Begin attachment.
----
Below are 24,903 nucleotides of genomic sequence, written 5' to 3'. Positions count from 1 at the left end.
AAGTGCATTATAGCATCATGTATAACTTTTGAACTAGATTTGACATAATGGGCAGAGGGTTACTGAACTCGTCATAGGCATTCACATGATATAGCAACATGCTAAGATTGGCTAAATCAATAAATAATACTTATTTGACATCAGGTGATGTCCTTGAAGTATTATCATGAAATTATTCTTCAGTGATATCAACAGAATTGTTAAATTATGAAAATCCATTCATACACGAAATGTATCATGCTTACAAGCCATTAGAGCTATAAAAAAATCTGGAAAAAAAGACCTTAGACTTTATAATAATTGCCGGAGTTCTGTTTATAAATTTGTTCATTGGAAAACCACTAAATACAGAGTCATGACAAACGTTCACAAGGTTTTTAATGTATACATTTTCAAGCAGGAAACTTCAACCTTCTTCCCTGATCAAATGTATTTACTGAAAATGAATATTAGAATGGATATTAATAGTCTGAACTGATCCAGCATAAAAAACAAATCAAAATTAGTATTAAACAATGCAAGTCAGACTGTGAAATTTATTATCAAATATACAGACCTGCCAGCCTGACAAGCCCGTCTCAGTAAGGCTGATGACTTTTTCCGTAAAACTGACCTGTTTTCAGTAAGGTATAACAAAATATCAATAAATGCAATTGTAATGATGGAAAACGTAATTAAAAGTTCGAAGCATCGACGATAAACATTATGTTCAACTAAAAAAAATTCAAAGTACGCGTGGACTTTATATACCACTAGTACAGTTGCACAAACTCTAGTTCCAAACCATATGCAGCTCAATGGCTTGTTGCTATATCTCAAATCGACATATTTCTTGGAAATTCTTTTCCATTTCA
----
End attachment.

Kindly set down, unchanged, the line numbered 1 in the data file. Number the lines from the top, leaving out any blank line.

Below are 24,903 nucleotides of genomic sequence, written 5' to 3'. Positions count from 1 at the left end.